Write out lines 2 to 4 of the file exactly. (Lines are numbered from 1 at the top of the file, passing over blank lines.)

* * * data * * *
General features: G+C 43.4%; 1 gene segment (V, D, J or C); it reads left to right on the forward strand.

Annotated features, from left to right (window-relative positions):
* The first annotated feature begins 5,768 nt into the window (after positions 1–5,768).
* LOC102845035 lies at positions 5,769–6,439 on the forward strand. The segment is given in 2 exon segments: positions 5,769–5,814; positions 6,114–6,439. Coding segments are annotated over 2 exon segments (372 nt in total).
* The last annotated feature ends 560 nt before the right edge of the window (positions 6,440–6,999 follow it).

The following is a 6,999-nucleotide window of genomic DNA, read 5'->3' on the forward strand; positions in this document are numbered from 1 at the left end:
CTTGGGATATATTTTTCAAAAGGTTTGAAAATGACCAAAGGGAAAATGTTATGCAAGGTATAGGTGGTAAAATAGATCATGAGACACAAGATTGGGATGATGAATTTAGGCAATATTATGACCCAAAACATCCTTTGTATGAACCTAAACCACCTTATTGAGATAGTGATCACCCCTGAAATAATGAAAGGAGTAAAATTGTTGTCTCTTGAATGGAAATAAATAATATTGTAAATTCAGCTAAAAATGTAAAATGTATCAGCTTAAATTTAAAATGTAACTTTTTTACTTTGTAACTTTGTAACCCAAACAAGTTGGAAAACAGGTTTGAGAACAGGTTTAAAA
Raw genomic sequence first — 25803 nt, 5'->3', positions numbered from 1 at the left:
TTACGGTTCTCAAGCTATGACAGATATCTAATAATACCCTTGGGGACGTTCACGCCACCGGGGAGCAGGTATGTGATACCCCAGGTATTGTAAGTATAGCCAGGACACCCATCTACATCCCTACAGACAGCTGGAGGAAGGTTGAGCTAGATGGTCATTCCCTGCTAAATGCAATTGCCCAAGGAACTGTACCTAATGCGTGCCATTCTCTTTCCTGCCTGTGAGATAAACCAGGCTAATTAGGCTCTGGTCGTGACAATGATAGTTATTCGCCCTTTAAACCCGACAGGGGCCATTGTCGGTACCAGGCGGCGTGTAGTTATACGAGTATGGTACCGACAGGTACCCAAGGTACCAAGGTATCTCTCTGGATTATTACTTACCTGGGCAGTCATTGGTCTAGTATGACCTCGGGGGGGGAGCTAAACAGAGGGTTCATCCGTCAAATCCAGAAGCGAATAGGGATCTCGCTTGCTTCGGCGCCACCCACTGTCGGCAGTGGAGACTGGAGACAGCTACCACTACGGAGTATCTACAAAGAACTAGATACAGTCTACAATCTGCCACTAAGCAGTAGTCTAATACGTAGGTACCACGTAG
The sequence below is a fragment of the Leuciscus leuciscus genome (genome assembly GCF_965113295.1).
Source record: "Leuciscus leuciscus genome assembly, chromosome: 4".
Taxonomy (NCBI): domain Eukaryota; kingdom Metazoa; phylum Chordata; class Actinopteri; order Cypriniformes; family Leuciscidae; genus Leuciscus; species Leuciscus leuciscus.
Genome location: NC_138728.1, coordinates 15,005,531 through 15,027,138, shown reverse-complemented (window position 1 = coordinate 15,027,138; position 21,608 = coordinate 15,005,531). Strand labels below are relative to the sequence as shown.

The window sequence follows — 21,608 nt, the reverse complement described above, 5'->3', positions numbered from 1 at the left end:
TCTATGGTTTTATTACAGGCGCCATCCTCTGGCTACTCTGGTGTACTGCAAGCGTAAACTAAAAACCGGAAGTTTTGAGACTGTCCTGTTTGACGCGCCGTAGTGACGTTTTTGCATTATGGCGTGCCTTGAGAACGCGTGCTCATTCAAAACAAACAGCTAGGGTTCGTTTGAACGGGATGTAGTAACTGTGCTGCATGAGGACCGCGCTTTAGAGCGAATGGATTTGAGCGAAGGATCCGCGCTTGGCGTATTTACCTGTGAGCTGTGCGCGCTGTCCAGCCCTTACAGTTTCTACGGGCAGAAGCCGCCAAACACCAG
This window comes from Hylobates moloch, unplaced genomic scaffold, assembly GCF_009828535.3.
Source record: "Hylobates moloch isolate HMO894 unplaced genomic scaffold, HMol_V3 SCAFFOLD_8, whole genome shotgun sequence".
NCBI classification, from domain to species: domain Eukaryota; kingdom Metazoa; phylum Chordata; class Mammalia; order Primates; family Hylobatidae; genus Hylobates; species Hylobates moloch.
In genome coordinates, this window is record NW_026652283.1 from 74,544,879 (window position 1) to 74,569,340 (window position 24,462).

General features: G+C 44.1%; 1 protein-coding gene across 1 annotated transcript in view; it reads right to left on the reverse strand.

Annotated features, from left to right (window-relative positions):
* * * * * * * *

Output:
Annotated features, from left to right (window-relative positions):
* The first annotated feature begins 5,768 nt into the window (after positions 1–5,768).
* LOC102845035 lies at positions 5,769–6,439 on the forward strand. The segment is given in 2 exon segments: positions 5,769–5,814; positions 6,114–6,439. Coding segments are annotated over 2 exon segments (372 nt in total).